The Hickory Log Artifacts Exhibit
Imagine a trove of artifacts buried for as long as 2,000 years. Just such a find was made in Cherokee County prior to the Canton Walmart construction in 1994. Dr. Paul Webb, pictured below, was the first archaeologist involved in the excavation at this site. He presented a lecture and slides on the excavation and artifacts to the Funk Heritage Center Advisory Board on March 1, 2012.
More than 100,000 artifacts from the banks of the Etowah River have undergone study and analysis by Webb. The site is now known to archaeologists as the Hickory Log Site. Human remains unearthed at the site were reinterred according to federal laws protecting them and with the participation of representatives from the Cherokee Nation. Ancient pottery, turquoise pipes and 19th century remnants of the Native American presence in North Georgia are among the sampling of objects photographed by Webb.
Raising funds and arranging to have the best of the collection exhibited at the Funk will take time, but eventually, Funk officials hope to make the collection available for viewing, for study and for appreciation appreciate.
Make a Donation Today
Anyone interested in making a donation for this project can send a check to the Funk Heritage Center of Reinhardt University - subject line: “Hickory Log Collection.” All donations, large and small, will help with this project. Any surplus will be used for Phase II of the project, to create a first class exhibition utilizing the Hickory Log material, an effort that will revitalize our museum.
More History of the Hickory Log Artifacts Project
In 1994, construction of a new Walmart in Canton opened the doors to this discovery. When contractors encountered archaeological materials, Walmart reacted as a good corporate citizen, suspending construction so a scientific excavation could be made. The actual work was funded by the Army Corps of Engineers and accomplished by Archaeologist Paul Webb’s Atlanta-based firm. Billy Hasty, Reinhardt University Board of Trustees Chair, was Canton city attorney at the time. He recalled his amazement when he saw pottery and stone tools that dated to the time of Christ -and before- as well as the remnants of Cherokee life. He said, “It was incredible to hold in my hand an object used by Native people thousands of years before Canton existed.”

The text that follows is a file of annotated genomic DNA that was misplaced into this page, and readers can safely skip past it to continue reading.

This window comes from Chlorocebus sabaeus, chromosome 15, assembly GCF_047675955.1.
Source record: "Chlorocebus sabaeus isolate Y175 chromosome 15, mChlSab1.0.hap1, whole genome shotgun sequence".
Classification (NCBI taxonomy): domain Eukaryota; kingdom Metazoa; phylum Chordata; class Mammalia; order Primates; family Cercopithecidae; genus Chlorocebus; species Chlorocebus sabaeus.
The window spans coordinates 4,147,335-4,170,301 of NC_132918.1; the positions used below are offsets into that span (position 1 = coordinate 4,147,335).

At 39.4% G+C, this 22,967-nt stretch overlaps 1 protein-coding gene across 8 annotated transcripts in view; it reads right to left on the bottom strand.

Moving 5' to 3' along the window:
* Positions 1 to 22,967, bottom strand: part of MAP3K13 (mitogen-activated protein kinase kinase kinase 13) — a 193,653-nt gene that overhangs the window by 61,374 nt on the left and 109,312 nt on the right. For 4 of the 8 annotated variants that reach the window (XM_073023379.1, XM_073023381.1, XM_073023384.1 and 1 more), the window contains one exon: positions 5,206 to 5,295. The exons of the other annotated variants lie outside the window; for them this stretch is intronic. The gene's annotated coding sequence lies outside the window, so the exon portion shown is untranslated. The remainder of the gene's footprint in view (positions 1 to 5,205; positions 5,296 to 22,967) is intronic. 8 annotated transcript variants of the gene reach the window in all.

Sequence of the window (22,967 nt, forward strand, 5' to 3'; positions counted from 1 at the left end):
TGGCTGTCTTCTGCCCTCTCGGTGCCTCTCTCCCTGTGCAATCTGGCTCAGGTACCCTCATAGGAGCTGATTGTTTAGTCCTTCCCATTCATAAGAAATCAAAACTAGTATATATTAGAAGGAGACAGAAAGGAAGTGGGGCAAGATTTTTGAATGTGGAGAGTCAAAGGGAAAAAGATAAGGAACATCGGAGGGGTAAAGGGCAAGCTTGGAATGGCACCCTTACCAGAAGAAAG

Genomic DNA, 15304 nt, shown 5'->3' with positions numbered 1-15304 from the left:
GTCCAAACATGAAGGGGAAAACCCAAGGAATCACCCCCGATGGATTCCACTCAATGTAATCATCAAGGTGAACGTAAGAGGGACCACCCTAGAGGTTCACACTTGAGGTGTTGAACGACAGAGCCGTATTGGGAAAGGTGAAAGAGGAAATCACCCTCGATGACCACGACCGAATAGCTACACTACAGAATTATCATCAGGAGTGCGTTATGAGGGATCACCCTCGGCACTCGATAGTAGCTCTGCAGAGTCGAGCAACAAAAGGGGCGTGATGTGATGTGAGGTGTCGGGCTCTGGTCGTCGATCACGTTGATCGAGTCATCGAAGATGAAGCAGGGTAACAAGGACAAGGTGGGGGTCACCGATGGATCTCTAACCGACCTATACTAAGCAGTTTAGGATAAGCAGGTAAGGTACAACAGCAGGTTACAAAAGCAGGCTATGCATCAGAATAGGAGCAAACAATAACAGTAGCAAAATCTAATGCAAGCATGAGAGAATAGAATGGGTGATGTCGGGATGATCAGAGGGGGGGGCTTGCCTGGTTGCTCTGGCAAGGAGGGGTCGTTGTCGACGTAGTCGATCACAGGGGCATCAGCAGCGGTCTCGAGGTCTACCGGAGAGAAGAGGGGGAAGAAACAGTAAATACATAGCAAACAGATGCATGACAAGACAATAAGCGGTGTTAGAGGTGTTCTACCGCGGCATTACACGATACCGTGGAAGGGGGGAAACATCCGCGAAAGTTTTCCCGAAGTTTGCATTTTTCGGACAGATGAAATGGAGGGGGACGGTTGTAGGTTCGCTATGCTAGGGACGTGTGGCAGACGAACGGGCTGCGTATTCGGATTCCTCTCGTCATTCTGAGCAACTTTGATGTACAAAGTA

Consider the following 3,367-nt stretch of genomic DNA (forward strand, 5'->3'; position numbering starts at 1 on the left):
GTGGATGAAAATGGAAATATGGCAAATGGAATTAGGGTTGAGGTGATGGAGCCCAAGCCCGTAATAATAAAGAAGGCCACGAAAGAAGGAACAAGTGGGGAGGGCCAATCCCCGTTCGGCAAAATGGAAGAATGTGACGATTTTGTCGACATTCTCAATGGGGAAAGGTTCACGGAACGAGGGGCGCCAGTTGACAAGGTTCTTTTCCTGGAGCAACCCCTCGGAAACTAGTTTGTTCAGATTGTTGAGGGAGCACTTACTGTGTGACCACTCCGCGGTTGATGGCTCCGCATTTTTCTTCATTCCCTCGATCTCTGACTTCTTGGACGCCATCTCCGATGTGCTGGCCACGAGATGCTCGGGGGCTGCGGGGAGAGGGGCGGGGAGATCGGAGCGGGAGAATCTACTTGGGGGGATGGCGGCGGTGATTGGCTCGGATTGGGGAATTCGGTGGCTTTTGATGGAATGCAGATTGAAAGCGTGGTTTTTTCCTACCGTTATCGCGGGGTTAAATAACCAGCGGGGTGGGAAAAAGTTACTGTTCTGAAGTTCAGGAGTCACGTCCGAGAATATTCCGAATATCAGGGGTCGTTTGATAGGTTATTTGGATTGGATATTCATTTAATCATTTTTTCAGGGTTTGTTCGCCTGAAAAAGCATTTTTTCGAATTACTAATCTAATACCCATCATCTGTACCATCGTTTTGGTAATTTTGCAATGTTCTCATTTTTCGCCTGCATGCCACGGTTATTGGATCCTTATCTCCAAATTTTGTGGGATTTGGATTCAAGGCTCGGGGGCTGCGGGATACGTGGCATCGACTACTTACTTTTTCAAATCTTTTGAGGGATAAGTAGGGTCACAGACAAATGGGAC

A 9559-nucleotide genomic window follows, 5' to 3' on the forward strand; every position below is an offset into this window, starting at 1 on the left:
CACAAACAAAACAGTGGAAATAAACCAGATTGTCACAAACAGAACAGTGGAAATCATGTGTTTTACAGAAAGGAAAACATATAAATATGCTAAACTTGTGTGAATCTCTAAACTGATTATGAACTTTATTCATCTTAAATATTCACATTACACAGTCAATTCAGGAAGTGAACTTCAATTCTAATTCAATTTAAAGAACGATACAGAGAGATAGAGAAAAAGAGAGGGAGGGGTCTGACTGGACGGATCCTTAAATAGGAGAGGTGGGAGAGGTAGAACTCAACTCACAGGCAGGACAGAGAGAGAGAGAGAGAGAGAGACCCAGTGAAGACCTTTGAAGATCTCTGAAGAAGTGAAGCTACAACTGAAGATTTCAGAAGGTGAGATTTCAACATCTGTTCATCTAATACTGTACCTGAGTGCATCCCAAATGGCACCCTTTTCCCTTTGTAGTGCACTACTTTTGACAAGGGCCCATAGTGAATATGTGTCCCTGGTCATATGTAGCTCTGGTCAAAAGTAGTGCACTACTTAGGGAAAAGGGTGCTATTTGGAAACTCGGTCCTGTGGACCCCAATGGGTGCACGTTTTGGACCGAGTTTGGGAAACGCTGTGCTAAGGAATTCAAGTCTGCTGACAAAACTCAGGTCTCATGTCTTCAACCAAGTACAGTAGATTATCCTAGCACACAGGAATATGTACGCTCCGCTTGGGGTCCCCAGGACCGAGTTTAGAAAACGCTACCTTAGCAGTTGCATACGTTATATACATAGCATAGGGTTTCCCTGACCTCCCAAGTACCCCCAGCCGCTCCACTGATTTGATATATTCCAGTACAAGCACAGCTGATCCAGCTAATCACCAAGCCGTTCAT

The Department of Natural Resources (DNR) assigned an official name to the site: “Hickory Log” after a small creek that enters the Etowah River there. Later, Webb’s company was acquired by TRC Solutions, and Paul relocated, taking the artifacts with him to TRC’s facility in Chapel Hill, North Carolina. For 18 years, Paul has worked with this and other collections. It has been a slow process. Organizing and analyzing them takes time. At the urging of Billy Hasty, Heritage Center Director Joe Kitchens located the collection and contacted Webb in late 2010.
In early 2011, a delegation from Reinhardt University, including President Thomas Isherwood, and members of the museum’s Advisory Board, went to Chapel Hill to see the collection. Pictured below (l to r) are Skip Spears, Billy Hasty and Paul Webb looking at artifacts from the collection. The Reinhardt delegation came away hopeful that a way could be found to acquire and exhibit these artifacts in the Funk Heritage Center—to bring them home. Now, once the funds are raised, this will become a reality.
When Webb came to Reinhardt in March, 2012, he brought examples from the collection and lectured on the significance of the study that had consumed almost half his professional life. An interested audience from Cherokee and surrounding counties turned out to hear what Webb had to say. He was enthusiastic about returning the collection to Georgia, however, he pointed out that other entities would need to be involved in any agreement, including the Corps of Engineers and officials at Georgia DNR.
Meetings with Georgia officials underscored the importance of professional curation of the objects to meet guidelines which are set by federal regulators making this an expensive project. Meanwhile, an ad hoc committee of the Reinhardt trustees began working through some of the complex issues involved. It was thought a partnership with some research entity might be a way around spending the inevitable millions of dollars needed for curation. Discussions with Dr. Mark Williams, Director of the UGA Laboratory of Archaeology, have led to an agreement in which we will pay UGA to curate the collection.